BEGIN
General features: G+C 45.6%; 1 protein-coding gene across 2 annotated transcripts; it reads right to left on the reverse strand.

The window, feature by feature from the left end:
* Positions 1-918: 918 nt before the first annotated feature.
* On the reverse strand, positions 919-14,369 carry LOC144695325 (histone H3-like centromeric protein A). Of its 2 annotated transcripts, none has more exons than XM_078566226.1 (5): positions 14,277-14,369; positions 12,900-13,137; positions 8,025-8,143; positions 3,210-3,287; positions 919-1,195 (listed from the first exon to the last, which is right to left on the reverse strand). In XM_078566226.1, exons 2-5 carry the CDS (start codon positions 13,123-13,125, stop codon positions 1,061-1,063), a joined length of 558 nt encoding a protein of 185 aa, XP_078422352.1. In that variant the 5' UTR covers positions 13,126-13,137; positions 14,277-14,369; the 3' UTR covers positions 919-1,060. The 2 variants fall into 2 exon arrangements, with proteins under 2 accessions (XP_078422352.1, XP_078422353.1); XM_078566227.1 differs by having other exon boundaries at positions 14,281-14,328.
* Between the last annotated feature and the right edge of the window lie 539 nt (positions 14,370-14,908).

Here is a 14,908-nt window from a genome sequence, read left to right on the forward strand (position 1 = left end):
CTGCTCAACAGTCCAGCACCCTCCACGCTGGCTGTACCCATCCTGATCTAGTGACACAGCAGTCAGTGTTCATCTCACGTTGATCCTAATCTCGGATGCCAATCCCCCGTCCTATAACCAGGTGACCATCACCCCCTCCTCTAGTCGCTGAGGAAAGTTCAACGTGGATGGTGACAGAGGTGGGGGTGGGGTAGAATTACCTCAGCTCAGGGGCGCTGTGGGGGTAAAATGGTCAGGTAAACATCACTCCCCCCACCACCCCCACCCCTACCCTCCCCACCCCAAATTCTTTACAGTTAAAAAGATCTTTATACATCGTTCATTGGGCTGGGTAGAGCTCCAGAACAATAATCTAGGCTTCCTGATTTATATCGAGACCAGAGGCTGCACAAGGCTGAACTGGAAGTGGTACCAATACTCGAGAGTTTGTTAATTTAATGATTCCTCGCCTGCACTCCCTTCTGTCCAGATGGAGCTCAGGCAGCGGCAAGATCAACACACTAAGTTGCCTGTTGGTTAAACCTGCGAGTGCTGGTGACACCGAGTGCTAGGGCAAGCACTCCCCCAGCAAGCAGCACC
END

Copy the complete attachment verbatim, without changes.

General features: G+C 45.6%; 1 protein-coding gene across 2 annotated transcripts; it reads right to left on the reverse strand.

The window, feature by feature from the left end:
* Positions 1-918: 918 nt before the first annotated feature.
* On the reverse strand, positions 919-14,369 carry LOC144695325 (histone H3-like centromeric protein A). Of its 2 annotated transcripts, none has more exons than XM_078566226.1 (5): positions 14,277-14,369; positions 12,900-13,137; positions 8,025-8,143; positions 3,210-3,287; positions 919-1,195 (listed from the first exon to the last, which is right to left on the reverse strand). In XM_078566226.1, exons 2-5 carry the CDS (start codon positions 13,123-13,125, stop codon positions 1,061-1,063), a joined length of 558 nt encoding a protein of 185 aa, XP_078422352.1. In that variant the 5' UTR covers positions 13,126-13,137; positions 14,277-14,369; the 3' UTR covers positions 919-1,060. The 2 variants fall into 2 exon arrangements, with proteins under 2 accessions (XP_078422352.1, XP_078422353.1); XM_078566227.1 differs by having other exon boundaries at positions 14,281-14,328.
* Between the last annotated feature and the right edge of the window lie 539 nt (positions 14,370-14,908).

Here is a 14,908-nt window from a genome sequence, read left to right on the forward strand (position 1 = left end):
CTGCTCAACAGTCCAGCACCCTCCACGCTGGCTGTACCCATCCTGATCTAGTGACACAGCAGTCAGTGTTCATCTCACGTTGATCCTAATCTCGGATGCCAATCCCCCGTCCTATAACCAGGTGACCATCACCCCCTCCTCTAGTCGCTGAGGAAAGTTCAACGTGGATGGTGACAGAGGTGGGGGTGGGGTAGAATTACCTCAGCTCAGGGGCGCTGTGGGGGTAAAATGGTCAGGTAAACATCACTCCCCCCACCACCCCCACCCCTACCCTCCCCACCCCAAATTCTTTACAGTTAAAAAGATCTTTATACATCGTTCATTGGGCTGGGTAGAGCTCCAGAACAATAATCTAGGCTTCCTGATTTATATCGAGACCAGAGGCTGCACAAGGCTGAACTGGAAGTGGTACCAATACTCGAGAGTTTGTTAATTTAATGATTCCTCGCCTGCACTCCCTTCTGTCCAGATGGAGCTCAGGCAGCGGCAAGATCAACACACTAAGTTGCCTGTTGGTTAAACCTGCGAGTGCTGGTGACACCGAGTGCTAGGGCAAGCACTCCCCCAGCAAGCAGCACC